- The likelihood ratio test compares model fits relative to the variance, while the sampling distribution of the MLE slope parameter is on the absolute scale of the data.
- An example in which the slope parameter has p < .05 two-tailed in the sampling distribution of the MLE slope parameter but has p > .05 (one-tailed) in the sampling distribution of the likelihood ratio.
The null hypothesis is an intercept-only model (beta1=0) with beta0 and sigma set to their MLE values when beta1 is fixed at zero. (Which means, in this case, that beta0 is the mean of y and sigma is the sd of y using N not N-1 in the denominator.) I generated sample data from the null hypothesis using the x values in the actual data. For each sample I computed the MLE of the full model and -2log(LR). The resulting marginal sampling distributions are shown here:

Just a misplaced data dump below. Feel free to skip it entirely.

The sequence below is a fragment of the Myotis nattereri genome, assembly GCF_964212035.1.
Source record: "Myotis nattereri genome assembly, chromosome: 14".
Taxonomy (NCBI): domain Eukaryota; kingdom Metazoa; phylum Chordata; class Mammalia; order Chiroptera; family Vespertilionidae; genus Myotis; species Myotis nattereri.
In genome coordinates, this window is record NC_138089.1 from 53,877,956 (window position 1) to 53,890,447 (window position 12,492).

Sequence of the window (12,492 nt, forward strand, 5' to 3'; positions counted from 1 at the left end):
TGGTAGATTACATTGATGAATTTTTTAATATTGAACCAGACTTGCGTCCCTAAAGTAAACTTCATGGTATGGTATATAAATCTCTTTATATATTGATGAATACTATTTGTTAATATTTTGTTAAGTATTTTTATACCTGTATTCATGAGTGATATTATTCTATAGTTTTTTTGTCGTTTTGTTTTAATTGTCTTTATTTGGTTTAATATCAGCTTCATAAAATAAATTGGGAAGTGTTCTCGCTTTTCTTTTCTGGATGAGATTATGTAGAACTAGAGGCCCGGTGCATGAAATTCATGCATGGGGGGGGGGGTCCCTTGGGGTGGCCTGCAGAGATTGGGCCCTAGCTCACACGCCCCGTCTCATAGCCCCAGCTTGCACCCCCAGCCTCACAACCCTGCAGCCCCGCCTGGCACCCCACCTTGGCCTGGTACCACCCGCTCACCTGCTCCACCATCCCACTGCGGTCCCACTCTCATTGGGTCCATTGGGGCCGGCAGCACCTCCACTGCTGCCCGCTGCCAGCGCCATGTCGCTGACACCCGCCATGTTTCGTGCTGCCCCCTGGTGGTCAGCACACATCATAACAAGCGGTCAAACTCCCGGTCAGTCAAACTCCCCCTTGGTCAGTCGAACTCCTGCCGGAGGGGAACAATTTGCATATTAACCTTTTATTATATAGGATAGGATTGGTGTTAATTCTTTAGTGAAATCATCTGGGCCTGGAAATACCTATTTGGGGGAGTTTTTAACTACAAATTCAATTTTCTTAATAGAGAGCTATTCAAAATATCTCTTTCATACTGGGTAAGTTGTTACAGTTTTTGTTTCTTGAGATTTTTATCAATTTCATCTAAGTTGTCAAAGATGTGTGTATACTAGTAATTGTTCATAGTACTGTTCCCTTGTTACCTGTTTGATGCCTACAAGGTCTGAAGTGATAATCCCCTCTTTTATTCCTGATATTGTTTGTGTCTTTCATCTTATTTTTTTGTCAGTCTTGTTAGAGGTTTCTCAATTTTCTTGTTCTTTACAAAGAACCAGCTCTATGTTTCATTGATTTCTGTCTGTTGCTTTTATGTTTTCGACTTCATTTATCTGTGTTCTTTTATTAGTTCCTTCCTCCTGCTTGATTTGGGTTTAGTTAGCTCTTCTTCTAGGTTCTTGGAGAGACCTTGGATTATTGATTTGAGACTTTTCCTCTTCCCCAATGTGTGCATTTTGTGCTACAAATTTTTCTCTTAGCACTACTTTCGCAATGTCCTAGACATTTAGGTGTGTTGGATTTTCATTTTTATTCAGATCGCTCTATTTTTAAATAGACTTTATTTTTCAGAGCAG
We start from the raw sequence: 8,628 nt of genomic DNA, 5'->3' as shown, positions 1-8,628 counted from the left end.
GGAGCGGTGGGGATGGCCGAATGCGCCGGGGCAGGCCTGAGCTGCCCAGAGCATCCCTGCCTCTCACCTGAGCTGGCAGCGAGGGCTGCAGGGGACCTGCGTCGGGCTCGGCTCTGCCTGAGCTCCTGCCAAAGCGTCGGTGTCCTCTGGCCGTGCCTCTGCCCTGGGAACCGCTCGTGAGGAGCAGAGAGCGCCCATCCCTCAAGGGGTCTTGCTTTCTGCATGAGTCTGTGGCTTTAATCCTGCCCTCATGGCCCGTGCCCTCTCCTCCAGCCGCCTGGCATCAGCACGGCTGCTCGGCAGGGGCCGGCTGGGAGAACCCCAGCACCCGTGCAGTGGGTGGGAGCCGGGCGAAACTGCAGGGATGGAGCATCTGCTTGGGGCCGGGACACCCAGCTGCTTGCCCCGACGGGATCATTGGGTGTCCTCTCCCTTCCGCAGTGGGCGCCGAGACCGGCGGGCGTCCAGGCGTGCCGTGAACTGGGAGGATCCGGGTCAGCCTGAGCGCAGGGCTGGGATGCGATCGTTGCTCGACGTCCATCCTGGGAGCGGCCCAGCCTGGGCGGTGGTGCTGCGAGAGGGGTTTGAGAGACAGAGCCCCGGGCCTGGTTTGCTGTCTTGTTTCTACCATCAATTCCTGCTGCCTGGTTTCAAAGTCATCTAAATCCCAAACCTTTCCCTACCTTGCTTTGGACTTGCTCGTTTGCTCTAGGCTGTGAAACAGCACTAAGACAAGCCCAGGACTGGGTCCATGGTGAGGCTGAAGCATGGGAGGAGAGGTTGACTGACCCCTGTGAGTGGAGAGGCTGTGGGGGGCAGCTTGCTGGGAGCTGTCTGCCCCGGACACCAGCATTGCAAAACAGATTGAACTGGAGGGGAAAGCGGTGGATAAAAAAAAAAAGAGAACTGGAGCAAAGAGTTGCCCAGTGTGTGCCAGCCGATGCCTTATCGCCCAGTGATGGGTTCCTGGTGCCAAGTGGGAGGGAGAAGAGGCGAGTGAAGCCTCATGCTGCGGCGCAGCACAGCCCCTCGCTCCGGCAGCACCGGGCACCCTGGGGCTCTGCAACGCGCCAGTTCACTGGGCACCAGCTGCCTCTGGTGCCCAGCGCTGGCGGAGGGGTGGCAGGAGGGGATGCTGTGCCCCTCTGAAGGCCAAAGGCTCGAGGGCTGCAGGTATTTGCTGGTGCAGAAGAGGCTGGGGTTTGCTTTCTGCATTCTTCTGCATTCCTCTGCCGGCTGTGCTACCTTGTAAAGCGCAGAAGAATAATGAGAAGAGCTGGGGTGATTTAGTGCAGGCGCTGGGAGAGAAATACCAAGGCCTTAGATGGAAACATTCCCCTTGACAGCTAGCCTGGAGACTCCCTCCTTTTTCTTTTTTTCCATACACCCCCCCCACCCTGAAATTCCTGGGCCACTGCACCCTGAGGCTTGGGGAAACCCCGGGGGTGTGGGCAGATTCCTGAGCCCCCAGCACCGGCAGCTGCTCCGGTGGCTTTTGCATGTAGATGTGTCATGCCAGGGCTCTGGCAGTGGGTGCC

Below is the joint sampling distribution, where each point is a sample from the null hypothesis. There is a new twist to this figure: Each point is color coded for the magnitude of MLE sigma, where blue is the largest MLE sigma in the distribution and red is the smallest MLE sigma in the distribution.
You can see from the joint sampling distribution that MLE beta1 can be large-ish even when -2log(LR) is small-ish when the sample MLE sigma is large-ish (blue points). But the opposite can happen when the sample MLE sigma is small-ish (red points). Thus, a key difference between the measures of the slope parameter is how they deal with the variance. The likelihood ratio compares the free-slope against intercept-only models relative to the variance, while the MLE beta1 considers the slope on the absolute scale of the data, not relative to the variance.
As discussed in yesterday's post, I don't think either test is inherently better than the other. They just ask the question about the slope parameter in different ways. As mentioned yesterday, posing the question in terms of absolute MLE beta1 has direct intuitive interpretation. It's also much easier to use when defining confidence intervals as the range of parameter values not rejected by p<alpha (which is, for me, the most coherent way to define confidence intervals). But that's a topic for another day!